Mayday! Flight in US With 284 Onboard Descends 28,000 Feet In 10 Minutes, Returns To Base

mayday! flight in us with 284 onboard descends 28,000 feet in 10 minutes, returns to base

A United Airlines flight from Newark to Rome on Wednesday experienced an issue of a possible loss of cabin pressure that caused the pilot to reverse course.

In a mid-air scare, a United Airlines Boeing 777 jet with 270 passengers and 14 of crew on board, headed to Rome, turned around less than an hour into the flight and descended rapidly after what the Federal Aviation Administration (FAA) termed an indication of possible loss of cabin pressure.

According to a CNN report, flight data from FlightAware, the United Airlines Flight 510 bound for Rome, Italy, from Newark, New Jersey, experienced a dramatic descent from 37,000 feet at 10:07 p.m. to almost 9,000 feet at 10:15 pm.

The plane flew from Newark Liberty International Airport on its scheduled 8:37 p.m. departure time Wednesday.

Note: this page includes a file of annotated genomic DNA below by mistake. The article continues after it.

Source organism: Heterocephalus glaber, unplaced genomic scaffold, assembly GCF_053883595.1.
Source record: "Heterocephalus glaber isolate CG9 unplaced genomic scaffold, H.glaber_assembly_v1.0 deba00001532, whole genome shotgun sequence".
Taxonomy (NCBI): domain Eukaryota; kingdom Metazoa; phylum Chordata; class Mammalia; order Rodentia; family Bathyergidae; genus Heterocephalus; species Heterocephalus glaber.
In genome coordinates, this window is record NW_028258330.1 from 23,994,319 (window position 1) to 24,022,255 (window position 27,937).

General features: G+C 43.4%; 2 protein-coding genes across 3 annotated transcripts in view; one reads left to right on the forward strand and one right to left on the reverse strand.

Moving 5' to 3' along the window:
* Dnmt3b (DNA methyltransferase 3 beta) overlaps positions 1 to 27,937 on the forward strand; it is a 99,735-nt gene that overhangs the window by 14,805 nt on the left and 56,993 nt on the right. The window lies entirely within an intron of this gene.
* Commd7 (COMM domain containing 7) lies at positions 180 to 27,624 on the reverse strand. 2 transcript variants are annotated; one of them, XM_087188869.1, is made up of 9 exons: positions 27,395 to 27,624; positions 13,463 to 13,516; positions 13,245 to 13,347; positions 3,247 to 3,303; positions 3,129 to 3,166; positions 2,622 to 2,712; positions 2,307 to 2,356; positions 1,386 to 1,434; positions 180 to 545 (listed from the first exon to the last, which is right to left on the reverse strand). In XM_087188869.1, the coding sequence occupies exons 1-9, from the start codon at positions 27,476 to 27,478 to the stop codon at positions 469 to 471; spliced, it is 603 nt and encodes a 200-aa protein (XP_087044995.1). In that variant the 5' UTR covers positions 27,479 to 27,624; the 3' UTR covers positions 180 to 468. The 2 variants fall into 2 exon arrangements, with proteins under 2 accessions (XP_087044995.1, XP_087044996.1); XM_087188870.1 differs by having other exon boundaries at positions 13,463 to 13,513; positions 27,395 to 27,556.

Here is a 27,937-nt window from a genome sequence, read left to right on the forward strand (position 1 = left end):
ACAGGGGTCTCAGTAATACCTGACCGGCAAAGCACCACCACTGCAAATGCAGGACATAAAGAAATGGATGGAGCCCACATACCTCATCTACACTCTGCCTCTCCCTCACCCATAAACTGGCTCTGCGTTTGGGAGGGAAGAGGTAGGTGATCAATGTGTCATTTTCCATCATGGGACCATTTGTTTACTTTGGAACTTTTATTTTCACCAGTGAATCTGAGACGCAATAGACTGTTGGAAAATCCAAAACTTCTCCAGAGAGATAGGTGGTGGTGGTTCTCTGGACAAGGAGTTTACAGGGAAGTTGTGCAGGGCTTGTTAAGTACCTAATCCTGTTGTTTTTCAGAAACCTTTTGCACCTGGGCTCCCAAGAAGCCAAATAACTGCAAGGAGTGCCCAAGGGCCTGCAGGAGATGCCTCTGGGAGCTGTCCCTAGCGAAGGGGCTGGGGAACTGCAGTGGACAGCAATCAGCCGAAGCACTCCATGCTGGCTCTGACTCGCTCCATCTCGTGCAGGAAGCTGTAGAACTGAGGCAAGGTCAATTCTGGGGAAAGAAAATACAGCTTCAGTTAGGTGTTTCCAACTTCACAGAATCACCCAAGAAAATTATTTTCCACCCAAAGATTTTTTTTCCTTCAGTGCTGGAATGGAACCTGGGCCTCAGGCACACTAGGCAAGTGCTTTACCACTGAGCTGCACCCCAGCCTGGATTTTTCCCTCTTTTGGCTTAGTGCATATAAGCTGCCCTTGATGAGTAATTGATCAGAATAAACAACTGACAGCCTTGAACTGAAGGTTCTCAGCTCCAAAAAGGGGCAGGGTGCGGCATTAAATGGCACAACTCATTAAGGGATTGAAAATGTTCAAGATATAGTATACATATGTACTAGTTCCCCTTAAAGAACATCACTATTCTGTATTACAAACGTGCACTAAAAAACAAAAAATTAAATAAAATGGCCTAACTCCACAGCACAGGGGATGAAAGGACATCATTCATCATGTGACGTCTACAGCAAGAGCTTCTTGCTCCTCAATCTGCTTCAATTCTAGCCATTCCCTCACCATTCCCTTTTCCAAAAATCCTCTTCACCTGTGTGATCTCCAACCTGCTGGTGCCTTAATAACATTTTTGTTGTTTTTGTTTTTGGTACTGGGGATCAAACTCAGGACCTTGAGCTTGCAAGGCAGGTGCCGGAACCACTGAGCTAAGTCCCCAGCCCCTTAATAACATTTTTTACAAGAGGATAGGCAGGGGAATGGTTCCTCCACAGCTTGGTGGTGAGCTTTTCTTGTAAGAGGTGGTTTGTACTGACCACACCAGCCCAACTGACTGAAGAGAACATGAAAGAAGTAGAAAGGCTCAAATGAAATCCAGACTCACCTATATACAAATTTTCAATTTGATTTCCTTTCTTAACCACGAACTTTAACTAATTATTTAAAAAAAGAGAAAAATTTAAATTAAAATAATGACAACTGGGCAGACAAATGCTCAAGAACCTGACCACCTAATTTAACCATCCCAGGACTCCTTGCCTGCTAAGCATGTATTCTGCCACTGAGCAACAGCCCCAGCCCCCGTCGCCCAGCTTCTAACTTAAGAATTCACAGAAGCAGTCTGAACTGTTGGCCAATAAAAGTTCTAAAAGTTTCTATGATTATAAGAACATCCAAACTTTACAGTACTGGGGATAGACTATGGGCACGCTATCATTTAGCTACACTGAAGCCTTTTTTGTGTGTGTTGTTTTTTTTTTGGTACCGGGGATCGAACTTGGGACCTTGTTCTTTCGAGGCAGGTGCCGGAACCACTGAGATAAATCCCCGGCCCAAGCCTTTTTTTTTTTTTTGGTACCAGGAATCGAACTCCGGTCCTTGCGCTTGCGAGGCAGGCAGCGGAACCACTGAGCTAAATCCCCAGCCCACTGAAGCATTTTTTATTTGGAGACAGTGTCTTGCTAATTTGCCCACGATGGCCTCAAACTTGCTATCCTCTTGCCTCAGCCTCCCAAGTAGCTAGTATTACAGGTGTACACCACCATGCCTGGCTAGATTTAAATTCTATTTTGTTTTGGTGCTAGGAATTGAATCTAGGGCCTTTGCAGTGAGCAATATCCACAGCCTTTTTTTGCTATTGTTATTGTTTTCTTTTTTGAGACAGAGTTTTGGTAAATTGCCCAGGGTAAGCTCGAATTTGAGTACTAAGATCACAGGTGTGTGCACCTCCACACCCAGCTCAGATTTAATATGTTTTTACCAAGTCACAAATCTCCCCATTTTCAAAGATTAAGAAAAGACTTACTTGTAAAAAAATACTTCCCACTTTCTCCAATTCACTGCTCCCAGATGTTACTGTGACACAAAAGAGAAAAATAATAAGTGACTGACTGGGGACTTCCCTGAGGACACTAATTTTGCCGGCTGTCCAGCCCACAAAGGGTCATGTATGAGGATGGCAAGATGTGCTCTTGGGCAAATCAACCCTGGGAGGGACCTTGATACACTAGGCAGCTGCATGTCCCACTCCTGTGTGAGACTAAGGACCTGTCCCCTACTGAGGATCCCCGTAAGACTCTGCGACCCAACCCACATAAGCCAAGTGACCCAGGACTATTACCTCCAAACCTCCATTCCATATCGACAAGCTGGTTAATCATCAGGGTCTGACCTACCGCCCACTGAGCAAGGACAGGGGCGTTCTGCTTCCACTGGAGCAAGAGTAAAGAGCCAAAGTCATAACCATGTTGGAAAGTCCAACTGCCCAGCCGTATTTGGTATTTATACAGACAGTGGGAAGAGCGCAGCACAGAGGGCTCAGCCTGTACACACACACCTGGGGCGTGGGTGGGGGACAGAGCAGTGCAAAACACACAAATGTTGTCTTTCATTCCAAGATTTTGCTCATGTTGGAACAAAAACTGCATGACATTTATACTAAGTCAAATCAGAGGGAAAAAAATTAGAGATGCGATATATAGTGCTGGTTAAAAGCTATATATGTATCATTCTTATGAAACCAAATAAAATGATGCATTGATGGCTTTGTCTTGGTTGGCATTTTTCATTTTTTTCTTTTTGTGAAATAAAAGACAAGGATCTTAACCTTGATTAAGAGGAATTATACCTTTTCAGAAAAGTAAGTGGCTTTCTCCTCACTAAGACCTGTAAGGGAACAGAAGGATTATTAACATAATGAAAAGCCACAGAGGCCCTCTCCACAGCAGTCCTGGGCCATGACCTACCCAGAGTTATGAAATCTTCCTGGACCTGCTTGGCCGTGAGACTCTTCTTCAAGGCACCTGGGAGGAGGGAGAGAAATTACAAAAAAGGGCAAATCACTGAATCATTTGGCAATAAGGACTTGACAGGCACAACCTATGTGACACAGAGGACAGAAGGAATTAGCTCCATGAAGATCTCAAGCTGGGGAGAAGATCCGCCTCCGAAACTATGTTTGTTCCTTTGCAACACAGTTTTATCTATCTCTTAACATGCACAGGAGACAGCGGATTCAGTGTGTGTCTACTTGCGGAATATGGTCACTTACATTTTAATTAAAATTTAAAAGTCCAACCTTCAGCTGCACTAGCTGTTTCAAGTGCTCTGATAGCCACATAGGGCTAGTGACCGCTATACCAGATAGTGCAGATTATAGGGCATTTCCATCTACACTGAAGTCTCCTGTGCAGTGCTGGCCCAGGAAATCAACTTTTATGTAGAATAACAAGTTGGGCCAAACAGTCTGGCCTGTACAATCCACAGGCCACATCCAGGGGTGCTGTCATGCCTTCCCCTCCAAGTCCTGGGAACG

However, the plane returned around 12:27 a.m. Thursday “to address a possible loss of cabin pressure,” a United spokesperson confirmed to PEOPLE.

United spokesperson told PEOPLE magazine: “United flight 510 returned to Newark Liberty International Airport yesterday to address a possible loss of cabin pressure. The flight landed safely and there was never any loss of cabin pressure. We arranged for another aircraft to take our customers to their destination.”

Early, in this month, the Airline had posted on Platform X (formerly Twitter) that its technological systems were being re-examined as they were facing some issues.

“We are experiencing a systemwide technology issue and are holding all aircraft at their departure airports. Flights that are already airborne are continuing to their destination as planned. We will share more information as it becomes available. Thank you for your patience as we work on a resolution to get you on your way as soon as possible,” the post read.

Soon after that the Airline had posted the resolution of the glitch and resumption of normal flights.